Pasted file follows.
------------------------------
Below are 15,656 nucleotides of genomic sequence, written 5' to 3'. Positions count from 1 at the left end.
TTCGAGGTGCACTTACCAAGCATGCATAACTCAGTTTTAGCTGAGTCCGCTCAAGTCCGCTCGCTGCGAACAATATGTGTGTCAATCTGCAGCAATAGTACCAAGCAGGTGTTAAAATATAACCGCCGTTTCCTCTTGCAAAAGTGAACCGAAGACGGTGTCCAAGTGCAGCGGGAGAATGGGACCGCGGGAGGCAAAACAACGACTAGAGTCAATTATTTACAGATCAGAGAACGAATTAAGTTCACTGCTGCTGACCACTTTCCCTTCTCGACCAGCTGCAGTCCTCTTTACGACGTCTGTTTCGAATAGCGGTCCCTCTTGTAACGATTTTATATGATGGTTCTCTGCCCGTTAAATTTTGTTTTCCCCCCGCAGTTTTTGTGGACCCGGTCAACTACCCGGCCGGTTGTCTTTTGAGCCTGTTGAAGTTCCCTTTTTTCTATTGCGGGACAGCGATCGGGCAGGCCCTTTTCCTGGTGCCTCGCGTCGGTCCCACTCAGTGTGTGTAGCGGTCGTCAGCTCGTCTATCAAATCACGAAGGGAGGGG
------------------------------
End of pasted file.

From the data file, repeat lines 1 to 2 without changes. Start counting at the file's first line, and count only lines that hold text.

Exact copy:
Below are 15,656 nucleotides of genomic sequence, written 5' to 3'. Positions count from 1 at the left end.
TTCGAGGTGCACTTACCAAGCATGCATAACTCAGTTTTAGCTGAGTCCGCTCAAGTCCGCTCGCTGCGAACAATATGTGTGTCAATCTGCAGCAATAGTACCAAGCAGGTGTTAAAATATAACCGCCGTTTCCTCTTGCAAAAGTGAACCGAAGACGGTGTCCAAGTGCAGCGGGAGAATGGGACCGCGGGAGGCAAAACAACGACTAGAGTCAATTATTTACAGATCAGAGAACGAATTAAGTTCACTGCTGCTGACCACTTTCCCTTCTCGACCAGCTGCAGTCCTCTTTACGACGTCTGTTTCGAATAGCGGTCCCTCTTGTAACGATTTTATATGATGGTTCTCTGCCCGTTAAATTTTGTTTTCCCCCCGCAGTTTTTGTGGACCCGGTCAACTACCCGGCCGGTTGTCTTTTGAGCCTGTTGAAGTTCCCTTTTTTCTATTGCGGGACAGCGATCGGGCAGGCCCTTTTCCTGGTGCCTCGCGTCGGTCCCACTCAGTGTGTGTAGCGGTCGTCAGCTCGTCTATCAAATCACGAAGGGAGGGG